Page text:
Recent summers have been the driest of the last decades. There is ample evidence that similar or intense droughts and water scarcity will become “the new normal” in the future in Flanders. In addition, climate change increases rainfall extremes, which results in more floods. To achieve a future-proof water landscape, a combined management of periods of ‘too much water’ and ‘too little water’ is crucial. We need to sustainably and safely preserve water when it is available, and use it to overcome periods of water scarcity.

With the Blue Deal, Flemish policy is rapidly evolving towards such integrated water management. Still, current practices do not succeed in significantly reducing the risks. This is where the new Turquoise project comes in. Turquoise is a new FWO-SBO funded research project, that aims to address the key challenges of the water management through effective blue-green adaptation.


Maps for implementation

Jan Staes (UAntwerpen, coordinator of the project): “Typical blue-green solutions such as infiltration ponds, wetland restoration, swales, buffer strips, mulching or re-meandering are claimed to be effective against droughts and floods. But for many of these measures, their “effectiveness” has not been quantified. It appears that a lot of the effectiveness, really depends on where they are implemented. So we will develop guidelines and maps for implementation. The second big question is whether such measures will be able to prevent that a meteorological drought (lack of rain) develops into a hydrological droughts (low groundwater levels and river flow).”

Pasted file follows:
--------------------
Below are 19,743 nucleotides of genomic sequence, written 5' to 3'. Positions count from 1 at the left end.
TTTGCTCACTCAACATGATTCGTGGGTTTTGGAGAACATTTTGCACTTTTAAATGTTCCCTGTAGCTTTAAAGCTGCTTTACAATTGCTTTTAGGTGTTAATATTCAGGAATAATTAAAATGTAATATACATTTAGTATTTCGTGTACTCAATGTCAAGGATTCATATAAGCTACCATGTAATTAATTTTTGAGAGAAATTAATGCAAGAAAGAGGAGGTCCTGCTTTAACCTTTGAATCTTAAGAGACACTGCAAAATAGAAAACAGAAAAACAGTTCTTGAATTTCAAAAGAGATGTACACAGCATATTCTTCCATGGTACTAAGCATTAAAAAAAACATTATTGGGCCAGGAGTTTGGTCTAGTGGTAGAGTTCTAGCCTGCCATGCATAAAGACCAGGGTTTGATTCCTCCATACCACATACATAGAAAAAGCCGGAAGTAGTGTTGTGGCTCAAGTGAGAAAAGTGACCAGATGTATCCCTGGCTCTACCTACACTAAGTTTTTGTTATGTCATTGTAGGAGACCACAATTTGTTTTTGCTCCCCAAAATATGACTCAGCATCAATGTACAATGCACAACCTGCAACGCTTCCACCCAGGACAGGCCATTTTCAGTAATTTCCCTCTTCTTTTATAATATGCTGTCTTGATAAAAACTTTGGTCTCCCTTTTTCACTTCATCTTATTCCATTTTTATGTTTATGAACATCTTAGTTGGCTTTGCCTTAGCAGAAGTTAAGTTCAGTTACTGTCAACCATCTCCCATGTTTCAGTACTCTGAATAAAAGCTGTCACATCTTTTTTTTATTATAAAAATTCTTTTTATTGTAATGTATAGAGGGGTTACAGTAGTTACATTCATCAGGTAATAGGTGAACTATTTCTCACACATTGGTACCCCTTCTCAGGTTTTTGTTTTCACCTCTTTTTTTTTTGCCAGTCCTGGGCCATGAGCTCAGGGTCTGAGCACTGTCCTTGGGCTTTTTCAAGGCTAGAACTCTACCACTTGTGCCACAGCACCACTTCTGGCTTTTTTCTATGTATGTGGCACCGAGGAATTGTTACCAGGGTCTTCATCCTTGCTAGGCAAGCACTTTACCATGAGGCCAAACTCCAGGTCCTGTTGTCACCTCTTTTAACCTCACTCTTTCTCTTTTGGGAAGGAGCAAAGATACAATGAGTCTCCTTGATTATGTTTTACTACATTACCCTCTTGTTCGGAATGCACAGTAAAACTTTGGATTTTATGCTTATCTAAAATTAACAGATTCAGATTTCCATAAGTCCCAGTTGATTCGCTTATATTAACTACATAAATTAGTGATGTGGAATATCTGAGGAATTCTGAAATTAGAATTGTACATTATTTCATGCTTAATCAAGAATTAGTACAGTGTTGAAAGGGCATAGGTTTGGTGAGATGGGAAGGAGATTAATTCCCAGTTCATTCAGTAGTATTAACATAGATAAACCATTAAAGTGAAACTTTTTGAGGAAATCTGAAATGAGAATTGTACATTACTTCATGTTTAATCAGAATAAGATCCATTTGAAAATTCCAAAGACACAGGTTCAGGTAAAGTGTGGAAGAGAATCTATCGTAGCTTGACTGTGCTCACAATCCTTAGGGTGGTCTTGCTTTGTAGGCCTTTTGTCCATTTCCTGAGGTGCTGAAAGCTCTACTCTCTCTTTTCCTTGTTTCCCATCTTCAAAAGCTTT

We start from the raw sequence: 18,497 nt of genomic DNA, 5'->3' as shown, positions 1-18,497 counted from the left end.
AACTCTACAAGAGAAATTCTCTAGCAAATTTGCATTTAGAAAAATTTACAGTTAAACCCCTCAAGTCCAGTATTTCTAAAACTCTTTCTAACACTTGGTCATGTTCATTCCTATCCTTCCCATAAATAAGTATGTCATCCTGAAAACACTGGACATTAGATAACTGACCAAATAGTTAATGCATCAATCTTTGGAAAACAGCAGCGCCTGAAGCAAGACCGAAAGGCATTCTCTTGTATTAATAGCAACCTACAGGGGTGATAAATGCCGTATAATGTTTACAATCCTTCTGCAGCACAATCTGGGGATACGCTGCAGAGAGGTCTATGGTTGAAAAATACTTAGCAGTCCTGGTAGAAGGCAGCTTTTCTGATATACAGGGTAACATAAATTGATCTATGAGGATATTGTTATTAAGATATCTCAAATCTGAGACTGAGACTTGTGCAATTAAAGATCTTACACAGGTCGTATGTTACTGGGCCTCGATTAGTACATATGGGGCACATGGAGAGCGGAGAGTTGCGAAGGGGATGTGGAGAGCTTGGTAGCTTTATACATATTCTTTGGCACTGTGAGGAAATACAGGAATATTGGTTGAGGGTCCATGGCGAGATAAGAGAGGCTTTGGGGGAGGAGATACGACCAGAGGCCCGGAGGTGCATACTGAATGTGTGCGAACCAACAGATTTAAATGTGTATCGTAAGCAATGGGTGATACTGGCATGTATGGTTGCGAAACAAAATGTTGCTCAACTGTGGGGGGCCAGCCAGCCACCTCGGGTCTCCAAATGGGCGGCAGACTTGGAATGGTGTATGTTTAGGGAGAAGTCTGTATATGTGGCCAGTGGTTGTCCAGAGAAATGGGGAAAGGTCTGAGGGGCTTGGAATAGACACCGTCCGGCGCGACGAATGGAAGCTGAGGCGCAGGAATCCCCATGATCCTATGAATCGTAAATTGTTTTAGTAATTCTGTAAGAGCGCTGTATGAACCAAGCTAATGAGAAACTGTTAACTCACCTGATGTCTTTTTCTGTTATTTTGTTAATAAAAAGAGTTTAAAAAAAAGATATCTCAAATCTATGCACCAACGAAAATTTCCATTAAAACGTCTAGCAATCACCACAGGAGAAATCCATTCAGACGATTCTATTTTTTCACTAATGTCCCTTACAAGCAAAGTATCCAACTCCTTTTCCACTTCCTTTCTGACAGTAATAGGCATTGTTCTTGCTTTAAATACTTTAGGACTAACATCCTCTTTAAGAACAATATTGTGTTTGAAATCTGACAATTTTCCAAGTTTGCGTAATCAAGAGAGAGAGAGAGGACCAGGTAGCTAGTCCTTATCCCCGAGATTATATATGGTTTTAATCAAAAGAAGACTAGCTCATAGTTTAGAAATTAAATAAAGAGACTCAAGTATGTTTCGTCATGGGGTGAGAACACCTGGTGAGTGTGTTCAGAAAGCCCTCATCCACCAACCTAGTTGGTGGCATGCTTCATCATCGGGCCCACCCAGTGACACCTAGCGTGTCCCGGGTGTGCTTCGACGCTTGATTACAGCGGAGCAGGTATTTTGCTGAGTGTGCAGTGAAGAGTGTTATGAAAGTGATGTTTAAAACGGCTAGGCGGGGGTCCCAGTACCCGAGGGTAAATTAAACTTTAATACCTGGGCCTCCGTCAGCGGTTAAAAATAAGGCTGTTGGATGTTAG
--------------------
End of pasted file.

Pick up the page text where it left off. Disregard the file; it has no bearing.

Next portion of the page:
The past years, a lot of effort was put in the development of an “assessment framework for priority water use”. That framework was developed to make more objective decisions during hydrological droughts and helps to better  allocate water resources to minimize ecological, social and economic damage. This project focusses on the solutions to prevent such harsh decisions. We cannot control the weather, but we can make better use of precipitation surplus by storing this in soils, aquifers and wetlands.


Fragmented visions

Jan Staes: “There is scarce knowledge on how to optimally combine all these measures on a larger scale. Within TURQUOISE we will focus on measures that have a high potential for upscaling.”

Additionally, most initiatives are currently driven from a single sectoral viewpoint, leading to missed synergies and opportunities. This results in fragmented visions and implementations, and ultimately a non-resilient water landscape. If the Blue Deal wants to achieve optimal implementation, we need to improve the design of blue-green adaptation strategies, but also facilitate the planning and implementation process.

Jeroen De Waegemaker (ILVO, project partner): “That is why we explicitly also address a socio-economic component to quantify investment needs, costs and benefits. TURQUOISE will thus be able to assess how we can achieve a multi-level governance integration, endorsed by all stakeholders.”



Various pilot cases